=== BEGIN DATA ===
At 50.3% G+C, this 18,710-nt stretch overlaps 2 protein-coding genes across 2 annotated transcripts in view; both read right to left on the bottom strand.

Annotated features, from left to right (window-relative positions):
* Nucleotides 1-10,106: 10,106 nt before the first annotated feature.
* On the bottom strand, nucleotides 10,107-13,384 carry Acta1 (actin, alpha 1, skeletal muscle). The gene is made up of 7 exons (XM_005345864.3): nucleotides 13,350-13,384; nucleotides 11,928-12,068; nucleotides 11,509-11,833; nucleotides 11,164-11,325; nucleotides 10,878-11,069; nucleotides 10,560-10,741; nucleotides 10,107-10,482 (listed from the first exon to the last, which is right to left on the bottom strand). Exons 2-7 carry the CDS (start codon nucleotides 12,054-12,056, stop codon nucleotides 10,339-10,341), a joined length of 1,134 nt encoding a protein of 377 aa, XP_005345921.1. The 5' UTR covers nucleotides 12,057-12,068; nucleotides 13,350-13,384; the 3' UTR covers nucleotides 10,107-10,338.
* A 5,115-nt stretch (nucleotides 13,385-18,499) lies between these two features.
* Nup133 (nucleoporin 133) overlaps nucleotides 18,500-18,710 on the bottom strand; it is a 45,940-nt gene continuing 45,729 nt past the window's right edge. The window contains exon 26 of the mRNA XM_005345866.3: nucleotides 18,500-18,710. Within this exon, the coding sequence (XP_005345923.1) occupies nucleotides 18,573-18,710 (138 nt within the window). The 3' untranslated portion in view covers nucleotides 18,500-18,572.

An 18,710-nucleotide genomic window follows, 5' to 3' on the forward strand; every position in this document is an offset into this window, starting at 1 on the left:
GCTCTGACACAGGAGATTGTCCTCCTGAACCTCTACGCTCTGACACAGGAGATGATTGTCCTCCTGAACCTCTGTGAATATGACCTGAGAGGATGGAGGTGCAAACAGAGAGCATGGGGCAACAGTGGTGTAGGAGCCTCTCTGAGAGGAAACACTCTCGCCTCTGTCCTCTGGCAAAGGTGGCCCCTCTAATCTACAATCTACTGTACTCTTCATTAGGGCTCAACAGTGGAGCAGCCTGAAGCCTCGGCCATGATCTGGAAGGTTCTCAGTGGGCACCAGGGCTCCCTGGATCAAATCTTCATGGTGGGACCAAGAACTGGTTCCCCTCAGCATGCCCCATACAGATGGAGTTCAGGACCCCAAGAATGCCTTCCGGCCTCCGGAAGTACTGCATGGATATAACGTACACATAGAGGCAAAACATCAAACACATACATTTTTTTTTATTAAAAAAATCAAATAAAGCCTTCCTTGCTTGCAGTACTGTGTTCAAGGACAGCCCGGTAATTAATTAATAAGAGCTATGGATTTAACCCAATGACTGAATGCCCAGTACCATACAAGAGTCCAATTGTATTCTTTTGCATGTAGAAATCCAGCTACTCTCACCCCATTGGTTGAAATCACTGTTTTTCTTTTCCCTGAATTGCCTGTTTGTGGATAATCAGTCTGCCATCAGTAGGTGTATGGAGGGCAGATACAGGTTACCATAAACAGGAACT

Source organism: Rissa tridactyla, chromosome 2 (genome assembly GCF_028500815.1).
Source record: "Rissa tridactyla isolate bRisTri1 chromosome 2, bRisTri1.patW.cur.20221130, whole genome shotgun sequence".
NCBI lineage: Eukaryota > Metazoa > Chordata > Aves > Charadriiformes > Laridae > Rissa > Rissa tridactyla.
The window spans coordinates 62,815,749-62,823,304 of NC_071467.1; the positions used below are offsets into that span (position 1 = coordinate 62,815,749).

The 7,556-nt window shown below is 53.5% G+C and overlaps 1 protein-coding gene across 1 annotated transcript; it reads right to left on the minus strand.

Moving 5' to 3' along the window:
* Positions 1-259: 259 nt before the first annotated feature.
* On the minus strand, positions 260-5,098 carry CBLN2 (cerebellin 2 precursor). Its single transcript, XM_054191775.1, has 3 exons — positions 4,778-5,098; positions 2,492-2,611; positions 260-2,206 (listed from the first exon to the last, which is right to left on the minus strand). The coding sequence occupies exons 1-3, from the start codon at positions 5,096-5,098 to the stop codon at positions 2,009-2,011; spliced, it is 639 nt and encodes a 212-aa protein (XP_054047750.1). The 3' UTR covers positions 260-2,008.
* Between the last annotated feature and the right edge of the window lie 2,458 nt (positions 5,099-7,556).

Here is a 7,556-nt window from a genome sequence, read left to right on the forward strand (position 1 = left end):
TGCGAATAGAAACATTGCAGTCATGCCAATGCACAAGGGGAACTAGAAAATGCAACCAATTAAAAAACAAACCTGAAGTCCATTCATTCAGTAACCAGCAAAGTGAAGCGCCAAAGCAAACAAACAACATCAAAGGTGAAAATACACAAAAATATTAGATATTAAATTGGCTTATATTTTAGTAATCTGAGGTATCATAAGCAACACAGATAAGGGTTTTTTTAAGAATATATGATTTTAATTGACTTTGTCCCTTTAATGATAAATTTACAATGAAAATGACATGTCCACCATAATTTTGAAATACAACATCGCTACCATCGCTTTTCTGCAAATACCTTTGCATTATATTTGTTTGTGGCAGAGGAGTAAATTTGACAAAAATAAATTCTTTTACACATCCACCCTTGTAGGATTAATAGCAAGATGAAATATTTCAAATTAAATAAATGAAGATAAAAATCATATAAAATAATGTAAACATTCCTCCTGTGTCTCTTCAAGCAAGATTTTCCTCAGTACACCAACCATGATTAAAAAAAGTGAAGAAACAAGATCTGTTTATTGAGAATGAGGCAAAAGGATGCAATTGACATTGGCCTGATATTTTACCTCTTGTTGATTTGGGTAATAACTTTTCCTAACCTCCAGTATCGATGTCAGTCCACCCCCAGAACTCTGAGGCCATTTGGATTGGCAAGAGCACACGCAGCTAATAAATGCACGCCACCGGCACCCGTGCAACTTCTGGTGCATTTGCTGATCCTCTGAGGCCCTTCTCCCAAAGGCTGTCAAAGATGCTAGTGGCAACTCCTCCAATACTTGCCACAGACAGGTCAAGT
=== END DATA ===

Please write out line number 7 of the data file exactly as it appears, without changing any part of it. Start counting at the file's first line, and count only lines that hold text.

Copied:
An 18,710-nucleotide genomic window follows, 5' to 3' on the forward strand; every position in this document is an offset into this window, starting at 1 on the left: